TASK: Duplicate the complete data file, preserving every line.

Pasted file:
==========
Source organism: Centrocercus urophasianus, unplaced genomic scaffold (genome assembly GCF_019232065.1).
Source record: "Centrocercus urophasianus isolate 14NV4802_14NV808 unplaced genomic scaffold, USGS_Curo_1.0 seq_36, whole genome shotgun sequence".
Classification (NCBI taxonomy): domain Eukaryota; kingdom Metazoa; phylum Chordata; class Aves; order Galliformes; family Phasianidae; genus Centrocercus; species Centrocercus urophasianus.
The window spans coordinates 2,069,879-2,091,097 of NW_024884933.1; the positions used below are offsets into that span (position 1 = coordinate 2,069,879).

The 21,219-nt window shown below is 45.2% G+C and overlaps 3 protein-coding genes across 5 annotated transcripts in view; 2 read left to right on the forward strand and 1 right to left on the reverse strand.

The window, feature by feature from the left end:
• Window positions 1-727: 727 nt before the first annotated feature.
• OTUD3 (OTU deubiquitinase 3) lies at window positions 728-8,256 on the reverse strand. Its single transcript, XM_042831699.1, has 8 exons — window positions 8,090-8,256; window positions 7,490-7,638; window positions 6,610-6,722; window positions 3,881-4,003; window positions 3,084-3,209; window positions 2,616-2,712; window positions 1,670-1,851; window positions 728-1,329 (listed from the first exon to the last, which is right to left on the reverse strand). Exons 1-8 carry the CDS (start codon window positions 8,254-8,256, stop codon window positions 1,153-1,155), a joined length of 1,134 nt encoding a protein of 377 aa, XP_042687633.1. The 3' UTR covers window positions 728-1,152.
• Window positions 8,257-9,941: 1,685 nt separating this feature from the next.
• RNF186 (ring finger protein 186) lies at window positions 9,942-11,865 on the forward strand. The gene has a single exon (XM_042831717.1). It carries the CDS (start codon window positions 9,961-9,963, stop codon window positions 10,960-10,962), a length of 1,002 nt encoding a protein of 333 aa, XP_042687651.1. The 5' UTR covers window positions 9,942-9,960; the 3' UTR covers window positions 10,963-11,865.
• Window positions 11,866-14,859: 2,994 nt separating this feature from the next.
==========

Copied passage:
Source organism: Centrocercus urophasianus, unplaced genomic scaffold (genome assembly GCF_019232065.1).
Source record: "Centrocercus urophasianus isolate 14NV4802_14NV808 unplaced genomic scaffold, USGS_Curo_1.0 seq_36, whole genome shotgun sequence".
Classification (NCBI taxonomy): domain Eukaryota; kingdom Metazoa; phylum Chordata; class Aves; order Galliformes; family Phasianidae; genus Centrocercus; species Centrocercus urophasianus.
The window spans coordinates 2,069,879-2,091,097 of NW_024884933.1; the positions used below are offsets into that span (position 1 = coordinate 2,069,879).

The 21,219-nt window shown below is 45.2% G+C and overlaps 3 protein-coding genes across 5 annotated transcripts in view; 2 read left to right on the forward strand and 1 right to left on the reverse strand.

The window, feature by feature from the left end:
• Window positions 1-727: 727 nt before the first annotated feature.
• OTUD3 (OTU deubiquitinase 3) lies at window positions 728-8,256 on the reverse strand. Its single transcript, XM_042831699.1, has 8 exons — window positions 8,090-8,256; window positions 7,490-7,638; window positions 6,610-6,722; window positions 3,881-4,003; window positions 3,084-3,209; window positions 2,616-2,712; window positions 1,670-1,851; window positions 728-1,329 (listed from the first exon to the last, which is right to left on the reverse strand). Exons 1-8 carry the CDS (start codon window positions 8,254-8,256, stop codon window positions 1,153-1,155), a joined length of 1,134 nt encoding a protein of 377 aa, XP_042687633.1. The 3' UTR covers window positions 728-1,152.
• Window positions 8,257-9,941: 1,685 nt separating this feature from the next.
• RNF186 (ring finger protein 186) lies at window positions 9,942-11,865 on the forward strand. The gene has a single exon (XM_042831717.1). It carries the CDS (start codon window positions 9,961-9,963, stop codon window positions 10,960-10,962), a length of 1,002 nt encoding a protein of 333 aa, XP_042687651.1. The 5' UTR covers window positions 9,942-9,960; the 3' UTR covers window positions 10,963-11,865.
• Window positions 11,866-14,859: 2,994 nt separating this feature from the next.